By Rachel Goldfarb, originally published on Next New Deal
Click here to subscribe to Roosevelt First, our weekday morning email featuring the Daily Digest.
Not Your Father's Electorate (Richard Heffner's Open Mind)
Roosevelt Institute Vice President of Networks Taylor Jo Isenberg discusses the issues that young female voters are focused on today, zeroing in on economic concerns like paid leave.
The FCC Wants to Let Cities Build Their Own Broadband. House Republicans Disagree. (Vox)
Timothy B. Lee draws on Roosevelt Institute Fellow Susan Crawford's work to explain why municipalities should be allowed to build publicly-owned high-speed Internet networks.
The Bad Boss Tax (In These Times)
Sarah Jaffe looks at the "bad business fee" plan developing in Minnesota, which would fine employers for the de facto subsidies they receive when their workers are on public assistance.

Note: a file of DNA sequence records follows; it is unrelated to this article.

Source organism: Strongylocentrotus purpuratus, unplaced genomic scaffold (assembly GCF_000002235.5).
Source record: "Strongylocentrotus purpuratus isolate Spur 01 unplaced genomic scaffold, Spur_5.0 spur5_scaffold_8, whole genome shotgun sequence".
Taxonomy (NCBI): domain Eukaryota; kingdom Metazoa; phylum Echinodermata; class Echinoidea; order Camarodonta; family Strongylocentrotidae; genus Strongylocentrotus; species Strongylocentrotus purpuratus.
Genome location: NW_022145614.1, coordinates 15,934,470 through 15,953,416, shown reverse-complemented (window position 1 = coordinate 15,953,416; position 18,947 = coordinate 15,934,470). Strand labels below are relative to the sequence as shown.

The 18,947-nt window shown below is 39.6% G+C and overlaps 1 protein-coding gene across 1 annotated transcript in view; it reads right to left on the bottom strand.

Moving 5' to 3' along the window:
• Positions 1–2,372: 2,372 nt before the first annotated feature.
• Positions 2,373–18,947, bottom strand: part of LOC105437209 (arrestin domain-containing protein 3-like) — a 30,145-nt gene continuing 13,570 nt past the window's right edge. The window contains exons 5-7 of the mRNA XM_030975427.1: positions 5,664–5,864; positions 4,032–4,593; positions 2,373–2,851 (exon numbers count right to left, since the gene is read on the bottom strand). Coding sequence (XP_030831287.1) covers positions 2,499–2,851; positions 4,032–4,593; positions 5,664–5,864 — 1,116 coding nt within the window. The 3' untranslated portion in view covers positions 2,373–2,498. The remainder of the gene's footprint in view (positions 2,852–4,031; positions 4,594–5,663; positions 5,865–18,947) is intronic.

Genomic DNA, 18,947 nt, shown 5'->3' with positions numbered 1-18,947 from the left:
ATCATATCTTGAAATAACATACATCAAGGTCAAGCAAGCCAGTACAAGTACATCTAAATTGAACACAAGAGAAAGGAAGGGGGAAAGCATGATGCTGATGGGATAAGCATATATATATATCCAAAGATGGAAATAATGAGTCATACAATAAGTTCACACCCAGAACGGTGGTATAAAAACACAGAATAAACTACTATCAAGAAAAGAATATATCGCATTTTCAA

Republicans Want to Control, Not End, the Fed (WaPo)
A GOP proposal would force the Federal Reserve to choose a mathematical rule for setting interest rates, but Matt O'Brien says that would be a hugely ineffective way to create policy.
Rep. Keith Ellison Wants to Make Union Organizing a Civil Right (MSNBC)
Ned Resnikoff reports on the Congressman's planned bill, which would allow workers to individually sue their employers for anti-union retaliation.
Part-Time Schedules, Full-Time Headaches (NYT)
Continuing his look at the problems that on-call schedules create for part-time workers, Steven Greenhouse emphasizes the near-impossibility of getting ahead without regular schedules.
The Last Hope for Extending Long-Term Unemployment Insurance May Have Just Gone Poof (MoJo)
Patrick Caldwell writes that with the GOP using a bit of budget trickery called pension smoothing to pay for highways, Democrats have to find a new option for funding long-term unemployment insurance.
New on Next New Deal
Roosevelt Institute Senior Fellow Bo Cutter introduces a series of speculations on the future of the American economy, with a focus on changes in technology, cities, and labor.